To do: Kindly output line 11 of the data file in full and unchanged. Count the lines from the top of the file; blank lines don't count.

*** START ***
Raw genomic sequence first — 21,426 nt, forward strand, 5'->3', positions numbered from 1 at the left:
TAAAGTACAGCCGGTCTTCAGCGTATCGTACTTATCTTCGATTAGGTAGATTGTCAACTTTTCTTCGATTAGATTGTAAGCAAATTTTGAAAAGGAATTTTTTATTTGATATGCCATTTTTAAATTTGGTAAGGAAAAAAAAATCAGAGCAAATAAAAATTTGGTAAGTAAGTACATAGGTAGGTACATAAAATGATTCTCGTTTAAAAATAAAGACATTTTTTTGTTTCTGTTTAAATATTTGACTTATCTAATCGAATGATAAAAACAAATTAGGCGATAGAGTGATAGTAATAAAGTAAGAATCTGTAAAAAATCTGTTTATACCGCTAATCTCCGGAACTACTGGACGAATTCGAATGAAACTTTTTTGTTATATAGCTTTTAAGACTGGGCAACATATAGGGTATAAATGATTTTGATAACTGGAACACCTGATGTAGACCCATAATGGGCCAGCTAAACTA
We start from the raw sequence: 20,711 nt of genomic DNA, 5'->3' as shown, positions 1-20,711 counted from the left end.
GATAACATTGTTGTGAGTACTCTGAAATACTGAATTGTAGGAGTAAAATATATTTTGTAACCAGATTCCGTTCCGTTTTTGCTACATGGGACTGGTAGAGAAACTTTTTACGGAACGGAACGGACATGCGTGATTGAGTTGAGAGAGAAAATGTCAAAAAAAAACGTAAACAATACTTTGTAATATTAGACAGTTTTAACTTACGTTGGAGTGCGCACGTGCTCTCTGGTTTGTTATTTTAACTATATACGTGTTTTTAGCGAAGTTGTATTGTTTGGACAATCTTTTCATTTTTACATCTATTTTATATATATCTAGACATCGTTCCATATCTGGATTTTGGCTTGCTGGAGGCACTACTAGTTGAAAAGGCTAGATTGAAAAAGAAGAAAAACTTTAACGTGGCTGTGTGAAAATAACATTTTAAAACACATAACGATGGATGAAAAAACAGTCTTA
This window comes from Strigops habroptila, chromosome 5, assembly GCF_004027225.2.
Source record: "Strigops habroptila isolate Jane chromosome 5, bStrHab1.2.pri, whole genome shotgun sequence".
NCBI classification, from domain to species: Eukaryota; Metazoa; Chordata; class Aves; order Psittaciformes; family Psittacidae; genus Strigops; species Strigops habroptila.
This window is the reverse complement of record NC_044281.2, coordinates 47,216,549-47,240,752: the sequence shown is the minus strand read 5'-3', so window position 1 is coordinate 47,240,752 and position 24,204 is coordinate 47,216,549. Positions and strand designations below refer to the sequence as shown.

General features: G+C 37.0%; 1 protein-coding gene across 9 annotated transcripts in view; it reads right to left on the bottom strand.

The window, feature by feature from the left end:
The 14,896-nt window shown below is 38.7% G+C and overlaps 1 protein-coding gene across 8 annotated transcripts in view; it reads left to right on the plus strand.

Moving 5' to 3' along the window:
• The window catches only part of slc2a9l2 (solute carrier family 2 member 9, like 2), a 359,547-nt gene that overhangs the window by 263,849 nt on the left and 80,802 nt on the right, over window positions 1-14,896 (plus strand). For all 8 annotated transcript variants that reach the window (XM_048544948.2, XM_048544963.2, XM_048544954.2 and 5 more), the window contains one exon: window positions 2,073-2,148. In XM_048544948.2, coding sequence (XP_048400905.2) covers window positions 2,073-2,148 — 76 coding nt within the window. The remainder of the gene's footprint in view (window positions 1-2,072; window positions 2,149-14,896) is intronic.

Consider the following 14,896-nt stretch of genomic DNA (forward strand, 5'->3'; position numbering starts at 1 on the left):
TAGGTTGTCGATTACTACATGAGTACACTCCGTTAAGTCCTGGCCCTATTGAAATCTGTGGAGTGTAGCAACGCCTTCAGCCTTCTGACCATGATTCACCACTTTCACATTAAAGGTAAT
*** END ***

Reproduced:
The 14,896-nt window shown below is 38.7% G+C and overlaps 1 protein-coding gene across 8 annotated transcripts in view; it reads left to right on the plus strand.